In Germany, each member of a public health insurance plan was issued a health insurance card (Krankenversichertenkarte or KVK) by the end of 1994. In 1996, the private health insurance plans also began to issue their own smart cards, which are compatible with the public KVKs. These cards, of which more than 72 million have been issued, have thus achieved a level of penetration in the whole of the German population that exceeds that of phone cards. Originally, it was only planned to introduce a magnetic-stripe card, but in consideration of possible future developments it was decided to use smart cards instead. The least costly solution was to use memory cards, since at that time microcontroller cards were much more expensive. However, the system is designed such that memory cards can be replaced by ‘real’ smart cards in further development stages over the course of several years. The result is a nationwide system that can form the basis for a future smart card health-care system, should this be necessary. The health insurance member card has two basic functions for the insured person. Its first function is to identify the person to the doctor who treats that person. It thus replaces the paper health insurance card. Its second function is to act as a machine-readable data storage medium for the computer in the doctor’s clinic. Usually, the terminal is connected to a PC in the clinic, which also controls the terminal. The card can be read using the terminal, and the billing data obtained in this manner can be further processed automatically. If the doctor manages his or her practice using traditional methods (that is, without a computer), the terminal can directly transfer the data from the card to a printer and thereby to a printed form. Three different entities can access the health insurance card. The first is the doctor’s clinic, where data can only be read from the card. Here there is no intention of allowing data to be written to the card, and the terminal software prevents such access. The second entity is the health insurance organization, which again can only read the data in the card. Here the insured person can read and check the personal information stored in the card. The health insurance organization also has special terminals that allow data to be written to the card. This can for example be necessary if the insured person moves to a new address. However, many insurers simply issue a new card to the insured person instead of modifying the data in the existing card, and request the cardholder to destroy the old one. This is logistically significantly simpler and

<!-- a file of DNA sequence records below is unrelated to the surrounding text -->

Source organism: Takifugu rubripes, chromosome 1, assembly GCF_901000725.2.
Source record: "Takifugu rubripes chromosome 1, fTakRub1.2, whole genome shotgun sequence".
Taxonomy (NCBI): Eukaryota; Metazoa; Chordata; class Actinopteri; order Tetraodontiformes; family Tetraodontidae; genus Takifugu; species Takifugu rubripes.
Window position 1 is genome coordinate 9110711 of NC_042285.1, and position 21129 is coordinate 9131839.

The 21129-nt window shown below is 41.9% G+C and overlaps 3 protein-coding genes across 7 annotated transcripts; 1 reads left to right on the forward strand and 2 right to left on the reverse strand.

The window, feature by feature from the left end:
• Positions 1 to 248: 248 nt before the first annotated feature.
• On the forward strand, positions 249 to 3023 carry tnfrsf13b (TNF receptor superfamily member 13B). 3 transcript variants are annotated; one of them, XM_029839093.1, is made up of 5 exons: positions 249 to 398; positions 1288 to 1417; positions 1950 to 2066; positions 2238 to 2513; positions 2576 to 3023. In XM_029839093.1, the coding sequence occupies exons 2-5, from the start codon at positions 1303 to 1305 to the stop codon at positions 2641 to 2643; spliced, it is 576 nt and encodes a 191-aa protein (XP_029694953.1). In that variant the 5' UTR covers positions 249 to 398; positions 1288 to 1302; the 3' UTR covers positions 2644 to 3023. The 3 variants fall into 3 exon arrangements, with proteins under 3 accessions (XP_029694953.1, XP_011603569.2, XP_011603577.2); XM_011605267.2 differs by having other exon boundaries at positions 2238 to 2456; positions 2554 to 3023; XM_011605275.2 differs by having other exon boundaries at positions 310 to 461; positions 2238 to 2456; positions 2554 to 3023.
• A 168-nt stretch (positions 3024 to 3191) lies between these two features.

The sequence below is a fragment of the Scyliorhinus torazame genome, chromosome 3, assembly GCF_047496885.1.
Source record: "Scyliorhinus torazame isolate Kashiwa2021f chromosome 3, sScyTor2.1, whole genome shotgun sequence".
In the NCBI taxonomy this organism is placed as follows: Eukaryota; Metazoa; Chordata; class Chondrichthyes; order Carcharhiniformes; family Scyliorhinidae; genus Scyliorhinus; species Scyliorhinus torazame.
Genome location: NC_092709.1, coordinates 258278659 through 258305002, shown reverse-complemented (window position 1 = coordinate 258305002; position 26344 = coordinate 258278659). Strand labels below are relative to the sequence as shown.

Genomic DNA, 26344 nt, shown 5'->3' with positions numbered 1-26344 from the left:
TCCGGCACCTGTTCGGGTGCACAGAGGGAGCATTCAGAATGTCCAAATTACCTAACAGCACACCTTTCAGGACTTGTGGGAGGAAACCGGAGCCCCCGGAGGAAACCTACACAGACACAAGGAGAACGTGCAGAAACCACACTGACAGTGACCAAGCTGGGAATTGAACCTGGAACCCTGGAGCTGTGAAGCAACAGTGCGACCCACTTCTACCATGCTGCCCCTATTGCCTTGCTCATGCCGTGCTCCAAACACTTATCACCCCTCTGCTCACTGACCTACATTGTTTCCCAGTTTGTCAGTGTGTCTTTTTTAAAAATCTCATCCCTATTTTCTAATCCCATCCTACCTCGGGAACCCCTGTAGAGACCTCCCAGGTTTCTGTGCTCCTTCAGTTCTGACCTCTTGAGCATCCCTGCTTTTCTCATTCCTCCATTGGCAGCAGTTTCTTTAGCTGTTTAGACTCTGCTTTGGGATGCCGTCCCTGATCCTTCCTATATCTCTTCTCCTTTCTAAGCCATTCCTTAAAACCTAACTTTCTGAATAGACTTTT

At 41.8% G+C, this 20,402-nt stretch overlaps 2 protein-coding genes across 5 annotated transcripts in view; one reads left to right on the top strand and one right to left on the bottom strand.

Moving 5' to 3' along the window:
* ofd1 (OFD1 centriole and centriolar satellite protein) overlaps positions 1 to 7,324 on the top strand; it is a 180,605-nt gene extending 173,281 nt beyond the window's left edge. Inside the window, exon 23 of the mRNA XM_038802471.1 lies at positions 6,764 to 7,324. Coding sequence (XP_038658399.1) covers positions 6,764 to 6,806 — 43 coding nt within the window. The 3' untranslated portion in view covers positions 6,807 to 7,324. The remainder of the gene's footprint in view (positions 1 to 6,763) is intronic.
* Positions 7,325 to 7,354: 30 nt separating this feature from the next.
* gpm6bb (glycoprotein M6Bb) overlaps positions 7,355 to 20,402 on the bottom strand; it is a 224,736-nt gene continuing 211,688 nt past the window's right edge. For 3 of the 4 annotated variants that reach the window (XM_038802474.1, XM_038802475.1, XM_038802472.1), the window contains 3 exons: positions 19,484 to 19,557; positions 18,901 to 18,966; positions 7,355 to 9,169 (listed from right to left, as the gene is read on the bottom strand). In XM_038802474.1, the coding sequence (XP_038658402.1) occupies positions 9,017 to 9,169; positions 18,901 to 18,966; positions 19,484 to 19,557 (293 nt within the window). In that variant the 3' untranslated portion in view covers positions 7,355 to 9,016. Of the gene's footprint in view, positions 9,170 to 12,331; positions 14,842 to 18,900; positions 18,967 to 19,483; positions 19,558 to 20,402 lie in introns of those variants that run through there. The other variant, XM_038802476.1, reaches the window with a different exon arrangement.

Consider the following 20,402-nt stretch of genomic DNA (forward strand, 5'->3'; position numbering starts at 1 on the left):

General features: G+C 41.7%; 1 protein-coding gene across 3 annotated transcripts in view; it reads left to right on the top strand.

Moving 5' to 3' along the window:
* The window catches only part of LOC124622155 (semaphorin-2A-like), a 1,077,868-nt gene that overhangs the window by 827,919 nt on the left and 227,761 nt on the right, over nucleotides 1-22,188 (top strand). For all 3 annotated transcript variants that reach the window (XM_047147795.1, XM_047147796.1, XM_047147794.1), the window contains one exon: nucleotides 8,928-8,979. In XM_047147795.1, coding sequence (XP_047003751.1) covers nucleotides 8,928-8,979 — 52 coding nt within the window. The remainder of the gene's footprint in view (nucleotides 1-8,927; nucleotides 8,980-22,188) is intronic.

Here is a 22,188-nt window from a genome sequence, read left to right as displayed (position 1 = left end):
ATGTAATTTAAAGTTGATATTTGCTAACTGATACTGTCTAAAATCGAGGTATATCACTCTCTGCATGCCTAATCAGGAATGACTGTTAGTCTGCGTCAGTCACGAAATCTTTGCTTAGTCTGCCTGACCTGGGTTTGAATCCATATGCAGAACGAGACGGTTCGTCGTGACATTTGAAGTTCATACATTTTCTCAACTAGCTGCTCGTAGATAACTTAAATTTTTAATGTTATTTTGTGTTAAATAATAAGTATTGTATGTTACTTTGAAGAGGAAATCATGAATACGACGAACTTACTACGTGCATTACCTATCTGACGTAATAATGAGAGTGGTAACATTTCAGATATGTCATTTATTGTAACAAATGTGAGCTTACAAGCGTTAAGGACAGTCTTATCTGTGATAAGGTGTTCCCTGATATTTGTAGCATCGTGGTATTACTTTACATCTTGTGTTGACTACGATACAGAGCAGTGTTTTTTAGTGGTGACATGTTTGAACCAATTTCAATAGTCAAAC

thus less costly.

In the initial phase of the KVK project, consideration was given to storing a wide variety of patient information in the card. Some people wanted to include all possible information in the card, ranging from the blood type to allergies, so it would be a sort of emergency card. However, after all the objections related to the protection of personal data had been resolved, only the personal information listed in Table 14.1 was left to be stored in the chip in the card. The information contained in the card is essentially also present on the outside of the card, so the insured person knows his own information – although only to the extent that it is fixed and person-specific. The address is held only in the memory of the card, so that in principle it is not necessary to generate a new card if the insured person changes addresses. The requirement that the information in the card be generally known was also one of the prerequisites for the approval of the overall system. No information that is secret or not known to the insured person is allowed to be present in the card. It must also not be possible to write additional data to the card at a later date without authorization. To exclude the possibility of writing data to the card, neither doctors nor insurance organizations receive terminals that have this capability. Only a few administrative terminals located in the insurance organizations can write data to the cards. However, no special authentication key is needed for this, so data could easily be written using any suitably equipped terminal. From a purely external perspective, a health insurance card behaves as though it contains only a single transparent file. Data can be freely read from this file using offset and length parameters. Certain administrative terminals can also write data to the memory, but for reasons of personal data privacy this only occurs as an exception.